Anxiety makes us undisciplined writers. Learn some anxiety management tools, perhaps a deep breathing technique or a relaxation technique to help you stay put. Anxiety is part of the process—learn how to manage it!
What ways have you discovered to manage your writer’s anxiety? What form does your anxiety take? Perhaps you are unaware that you even have writing anxiety because it can often masquerade as something else entirely. Fears and doubts related to writing anxiety take many forms. While each may have their own remedy or mediation method, simply recognizing the source can lessen the frequency and severity of these anxious moments.
What are the different forms of writing anxiety?
Procrastination, writer’s block, obsessing over perfection, becoming nervous at the thought of sitting down to write, the infernal “I am not good enough, smart enough, talented enough,” etc. The list goes on. Every one of these things comes from the paralyzing anxiety around putting words on the page. Your mind is at war with itself. On the one hand, you want to write. On the other, you are filled with fears about writing.
What is the basis for these fears and apprehensions?
Most often, they are rooted in the expectations we set for ourselves. Generally, we want ourselves to be amazing writers the moment we set out to write. When we introduce a huge helping of reality into that and know that a couple—or a dozen, or more—drafts are in our future, then the anxiety of the editing process sets in. Sometimes, the pressure of having already written a successful manuscript weighs on us—and now the second project must be even better.
The way to counteract the fears is to find tools that will help you see past your own self-consciousness.
My anxiety tool is relatively straightforward. All I do is count. If I find my mind racing with the fear of incompetence or not completing my task, I force myself to stop thinking about my anxiety and focus on the numbers. Usually, one through ten go fairly quickly. Then my breathing slows. The numbers become pictures in my mind as if I was drawing them on a piece of paper. Sometimes if my anxiety is severe, I can count into the hundreds. The point is to clear your mind of the words that are nagging you, telling you, you are not good enough.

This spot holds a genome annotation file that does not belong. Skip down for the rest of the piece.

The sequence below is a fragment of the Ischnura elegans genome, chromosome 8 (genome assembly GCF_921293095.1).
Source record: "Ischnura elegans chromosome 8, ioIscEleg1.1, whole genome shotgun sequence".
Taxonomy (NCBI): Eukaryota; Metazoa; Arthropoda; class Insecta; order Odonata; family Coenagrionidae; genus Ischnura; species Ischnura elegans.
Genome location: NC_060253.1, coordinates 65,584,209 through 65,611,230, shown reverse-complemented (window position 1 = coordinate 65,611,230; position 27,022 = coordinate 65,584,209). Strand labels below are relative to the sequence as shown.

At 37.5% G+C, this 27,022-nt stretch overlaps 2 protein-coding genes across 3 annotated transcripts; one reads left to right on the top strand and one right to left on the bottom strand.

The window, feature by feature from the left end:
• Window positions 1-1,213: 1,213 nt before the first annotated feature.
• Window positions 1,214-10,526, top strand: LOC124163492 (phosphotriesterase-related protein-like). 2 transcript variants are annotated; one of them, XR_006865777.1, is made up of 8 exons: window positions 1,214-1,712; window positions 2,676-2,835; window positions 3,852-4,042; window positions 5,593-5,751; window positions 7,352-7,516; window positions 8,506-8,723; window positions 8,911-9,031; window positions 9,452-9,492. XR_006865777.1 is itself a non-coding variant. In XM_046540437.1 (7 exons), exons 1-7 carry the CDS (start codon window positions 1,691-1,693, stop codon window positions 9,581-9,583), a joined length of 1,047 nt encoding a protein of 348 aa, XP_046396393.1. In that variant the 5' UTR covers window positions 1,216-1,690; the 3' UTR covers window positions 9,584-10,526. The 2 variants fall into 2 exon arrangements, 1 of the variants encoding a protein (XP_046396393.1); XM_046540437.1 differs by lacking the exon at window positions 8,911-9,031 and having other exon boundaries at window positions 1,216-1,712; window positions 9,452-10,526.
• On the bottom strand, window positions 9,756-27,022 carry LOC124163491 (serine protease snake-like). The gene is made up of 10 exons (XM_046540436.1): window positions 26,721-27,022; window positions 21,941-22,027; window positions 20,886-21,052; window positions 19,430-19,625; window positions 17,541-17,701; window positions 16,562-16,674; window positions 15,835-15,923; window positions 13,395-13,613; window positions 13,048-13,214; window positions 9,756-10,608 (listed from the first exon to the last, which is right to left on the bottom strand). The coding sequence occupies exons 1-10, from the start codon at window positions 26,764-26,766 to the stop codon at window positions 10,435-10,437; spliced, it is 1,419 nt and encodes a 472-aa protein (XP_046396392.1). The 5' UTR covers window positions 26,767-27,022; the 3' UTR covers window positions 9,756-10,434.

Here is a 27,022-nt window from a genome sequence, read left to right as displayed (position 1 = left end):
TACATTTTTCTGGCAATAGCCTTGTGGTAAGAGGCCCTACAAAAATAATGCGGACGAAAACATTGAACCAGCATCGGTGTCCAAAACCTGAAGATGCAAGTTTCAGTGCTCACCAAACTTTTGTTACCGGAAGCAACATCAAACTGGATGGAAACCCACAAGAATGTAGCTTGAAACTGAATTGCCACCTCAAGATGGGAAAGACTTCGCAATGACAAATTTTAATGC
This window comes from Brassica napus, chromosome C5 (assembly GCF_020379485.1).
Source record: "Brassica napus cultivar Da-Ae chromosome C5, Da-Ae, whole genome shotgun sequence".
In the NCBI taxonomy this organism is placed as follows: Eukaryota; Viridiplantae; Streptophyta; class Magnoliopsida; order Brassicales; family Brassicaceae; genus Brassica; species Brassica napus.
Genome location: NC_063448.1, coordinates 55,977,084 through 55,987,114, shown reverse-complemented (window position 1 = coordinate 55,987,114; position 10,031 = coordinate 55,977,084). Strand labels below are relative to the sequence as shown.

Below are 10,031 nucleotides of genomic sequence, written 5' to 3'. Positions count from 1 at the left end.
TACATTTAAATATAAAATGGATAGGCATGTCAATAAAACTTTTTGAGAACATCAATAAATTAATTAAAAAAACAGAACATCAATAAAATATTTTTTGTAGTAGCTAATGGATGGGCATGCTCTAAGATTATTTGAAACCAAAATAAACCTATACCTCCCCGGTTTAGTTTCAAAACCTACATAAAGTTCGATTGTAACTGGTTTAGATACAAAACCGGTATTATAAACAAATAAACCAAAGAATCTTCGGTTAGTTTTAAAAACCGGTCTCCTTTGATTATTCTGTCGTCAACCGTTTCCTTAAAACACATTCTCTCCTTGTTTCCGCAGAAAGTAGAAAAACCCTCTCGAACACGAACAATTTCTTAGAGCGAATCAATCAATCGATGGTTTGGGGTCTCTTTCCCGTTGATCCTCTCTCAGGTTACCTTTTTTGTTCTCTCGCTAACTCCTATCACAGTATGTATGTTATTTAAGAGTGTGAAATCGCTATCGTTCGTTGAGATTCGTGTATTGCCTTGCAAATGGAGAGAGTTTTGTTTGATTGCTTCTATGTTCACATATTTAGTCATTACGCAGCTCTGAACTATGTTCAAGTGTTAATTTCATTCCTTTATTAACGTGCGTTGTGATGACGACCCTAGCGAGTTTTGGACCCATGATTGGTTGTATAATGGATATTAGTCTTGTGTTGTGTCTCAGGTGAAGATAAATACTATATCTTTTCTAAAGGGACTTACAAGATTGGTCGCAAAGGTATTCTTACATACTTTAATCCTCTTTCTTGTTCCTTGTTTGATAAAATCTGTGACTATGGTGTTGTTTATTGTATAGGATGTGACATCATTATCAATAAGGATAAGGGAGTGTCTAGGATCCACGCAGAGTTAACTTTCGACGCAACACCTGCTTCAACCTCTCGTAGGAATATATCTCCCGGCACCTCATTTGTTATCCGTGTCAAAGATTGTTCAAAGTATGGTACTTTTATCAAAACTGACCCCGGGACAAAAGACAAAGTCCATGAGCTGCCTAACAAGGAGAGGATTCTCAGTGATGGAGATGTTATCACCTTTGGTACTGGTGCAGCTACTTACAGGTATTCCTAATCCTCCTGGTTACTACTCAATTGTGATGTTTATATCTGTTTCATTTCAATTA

Interestingly, I learned this trick in an Anatomy and Physiology class in high school. We were learning about how hiccups are merely twitches in the diaphragm and go away if your mind focuses on something else, almost as if you forget that you are hiccupping. So every time I hiccupped, I found that if I concentrated hard enough on counting the hiccups would go away.
As my anxiety grew worse the closer I came to graduation, I somehow managed to see my anxiety as a hiccup. When I would feel my chest tighten as I sat to write a paper, prepare a presentation, or apply for graduate school, I started to count. My body would relax. My mind would clear, allowing the positive thoughts to burst through the negative ones.
I understand that not everyone will be able to use this technique. It just won’t feel right or have the same effect on some of you. But it is important to find the method or methods that pull you out of your own mind. Maybe it is meditating, stepping away for a few moments, taking a walk, breathing some fresh air, or anything else that brings you mental peace.
Taking a specific action on your project can also be a good way to reduce anxiety. If the project requires it, do some research. Become better acquainted with the topic at hand so that when you begin to write, you will know that you have the information to be successful. Once you have a starting point, make an outline (if you are a planner) or start on that first draft (if you are a pantser). If you are working on a novel, create a character sketch or a timeline for your story. Sketch out the neighborhood or other setting where your story occurs.
Just take action, whatever it is.
Most importantly, recognize that anxiety is a natural and inevitable part of the writing process. You are not alone in this feeling or experience. It will pass. Every stage in the writing process has its own unique set of anxieties, but when you are mentally prepared to face them and you take an action to overcome them, they are nothing more than hiccups.
With permission from Dr. Eric Maisel, The 97 Best Creativity Tips Ever!(2011) was the inspiration for this post.
Bonnie Snow served as our intern at Around the Writer’s Table during her senior year at Florida State University, as a Literature major. She was working toward a graduate certificate in publishing and editing and applying for the FSU graduate program in communications.
Gina Hogan Edwards is an Editor and Creativity Coach, and is the founder of Around the Writer’s Table. She supports aspiring and experienced authors who want a writing life on their own terms, whether their words are put on the page for self-fulfillment or to share with readers.